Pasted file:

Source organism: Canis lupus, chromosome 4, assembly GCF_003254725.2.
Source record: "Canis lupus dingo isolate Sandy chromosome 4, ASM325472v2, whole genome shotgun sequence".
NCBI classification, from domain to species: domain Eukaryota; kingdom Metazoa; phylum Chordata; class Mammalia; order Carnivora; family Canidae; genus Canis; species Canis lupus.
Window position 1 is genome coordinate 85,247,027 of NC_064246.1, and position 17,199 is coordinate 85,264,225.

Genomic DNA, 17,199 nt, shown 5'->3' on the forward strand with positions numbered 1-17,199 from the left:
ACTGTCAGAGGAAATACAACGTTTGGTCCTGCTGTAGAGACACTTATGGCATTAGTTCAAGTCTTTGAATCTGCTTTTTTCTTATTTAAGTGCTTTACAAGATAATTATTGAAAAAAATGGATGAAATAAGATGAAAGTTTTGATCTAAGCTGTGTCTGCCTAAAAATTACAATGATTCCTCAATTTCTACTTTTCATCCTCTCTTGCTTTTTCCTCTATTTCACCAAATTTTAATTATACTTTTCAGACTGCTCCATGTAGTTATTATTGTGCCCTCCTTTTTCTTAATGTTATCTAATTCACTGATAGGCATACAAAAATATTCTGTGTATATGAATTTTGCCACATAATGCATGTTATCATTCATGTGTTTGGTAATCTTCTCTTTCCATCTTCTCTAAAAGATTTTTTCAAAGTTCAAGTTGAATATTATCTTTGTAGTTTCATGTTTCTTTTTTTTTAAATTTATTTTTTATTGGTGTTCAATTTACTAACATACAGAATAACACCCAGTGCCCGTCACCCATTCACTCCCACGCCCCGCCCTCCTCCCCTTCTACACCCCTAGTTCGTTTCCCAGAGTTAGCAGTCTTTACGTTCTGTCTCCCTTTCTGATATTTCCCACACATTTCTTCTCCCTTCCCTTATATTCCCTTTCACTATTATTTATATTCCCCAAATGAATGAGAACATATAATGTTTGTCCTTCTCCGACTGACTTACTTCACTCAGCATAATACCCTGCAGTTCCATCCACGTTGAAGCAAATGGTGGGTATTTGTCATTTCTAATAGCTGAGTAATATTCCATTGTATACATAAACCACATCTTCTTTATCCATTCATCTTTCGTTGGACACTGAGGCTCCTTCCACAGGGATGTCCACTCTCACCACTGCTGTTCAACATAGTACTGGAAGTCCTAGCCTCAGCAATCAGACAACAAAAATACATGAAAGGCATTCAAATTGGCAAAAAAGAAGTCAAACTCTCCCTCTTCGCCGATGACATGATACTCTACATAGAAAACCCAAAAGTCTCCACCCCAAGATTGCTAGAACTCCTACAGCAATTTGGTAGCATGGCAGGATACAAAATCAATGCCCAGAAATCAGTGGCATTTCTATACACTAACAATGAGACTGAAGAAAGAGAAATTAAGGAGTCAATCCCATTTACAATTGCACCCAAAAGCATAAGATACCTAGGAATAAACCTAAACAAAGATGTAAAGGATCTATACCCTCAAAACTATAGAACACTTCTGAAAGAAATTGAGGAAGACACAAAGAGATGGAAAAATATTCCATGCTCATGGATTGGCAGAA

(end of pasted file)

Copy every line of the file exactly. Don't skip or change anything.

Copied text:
Source organism: Canis lupus, chromosome 4, assembly GCF_003254725.2.
Source record: "Canis lupus dingo isolate Sandy chromosome 4, ASM325472v2, whole genome shotgun sequence".
NCBI classification, from domain to species: domain Eukaryota; kingdom Metazoa; phylum Chordata; class Mammalia; order Carnivora; family Canidae; genus Canis; species Canis lupus.
Window position 1 is genome coordinate 85,247,027 of NC_064246.1, and position 17,199 is coordinate 85,264,225.

Genomic DNA, 17,199 nt, shown 5'->3' on the forward strand with positions numbered 1-17,199 from the left:
ACTGTCAGAGGAAATACAACGTTTGGTCCTGCTGTAGAGACACTTATGGCATTAGTTCAAGTCTTTGAATCTGCTTTTTTCTTATTTAAGTGCTTTACAAGATAATTATTGAAAAAAATGGATGAAATAAGATGAAAGTTTTGATCTAAGCTGTGTCTGCCTAAAAATTACAATGATTCCTCAATTTCTACTTTTCATCCTCTCTTGCTTTTTCCTCTATTTCACCAAATTTTAATTATACTTTTCAGACTGCTCCATGTAGTTATTATTGTGCCCTCCTTTTTCTTAATGTTATCTAATTCACTGATAGGCATACAAAAATATTCTGTGTATATGAATTTTGCCACATAATGCATGTTATCATTCATGTGTTTGGTAATCTTCTCTTTCCATCTTCTCTAAAAGATTTTTTCAAAGTTCAAGTTGAATATTATCTTTGTAGTTTCATGTTTCTTTTTTTTTAAATTTATTTTTTATTGGTGTTCAATTTACTAACATACAGAATAACACCCAGTGCCCGTCACCCATTCACTCCCACGCCCCGCCCTCCTCCCCTTCTACACCCCTAGTTCGTTTCCCAGAGTTAGCAGTCTTTACGTTCTGTCTCCCTTTCTGATATTTCCCACACATTTCTTCTCCCTTCCCTTATATTCCCTTTCACTATTATTTATATTCCCCAAATGAATGAGAACATATAATGTTTGTCCTTCTCCGACTGACTTACTTCACTCAGCATAATACCCTGCAGTTCCATCCACGTTGAAGCAAATGGTGGGTATTTGTCATTTCTAATAGCTGAGTAATATTCCATTGTATACATAAACCACATCTTCTTTATCCATTCATCTTTCGTTGGACACTGAGGCTCCTTCCACAGGGATGTCCACTCTCACCACTGCTGTTCAACATAGTACTGGAAGTCCTAGCCTCAGCAATCAGACAACAAAAATACATGAAAGGCATTCAAATTGGCAAAAAAGAAGTCAAACTCTCCCTCTTCGCCGATGACATGATACTCTACATAGAAAACCCAAAAGTCTCCACCCCAAGATTGCTAGAACTCCTACAGCAATTTGGTAGCATGGCAGGATACAAAATCAATGCCCAGAAATCAGTGGCATTTCTATACACTAACAATGAGACTGAAGAAAGAGAAATTAAGGAGTCAATCCCATTTACAATTGCACCCAAAAGCATAAGATACCTAGGAATAAACCTAAACAAAGATGTAAAGGATCTATACCCTCAAAACTATAGAACACTTCTGAAAGAAATTGAGGAAGACACAAAGAGATGGAAAAATATTCCATGCTCATGGATTGGCAGAA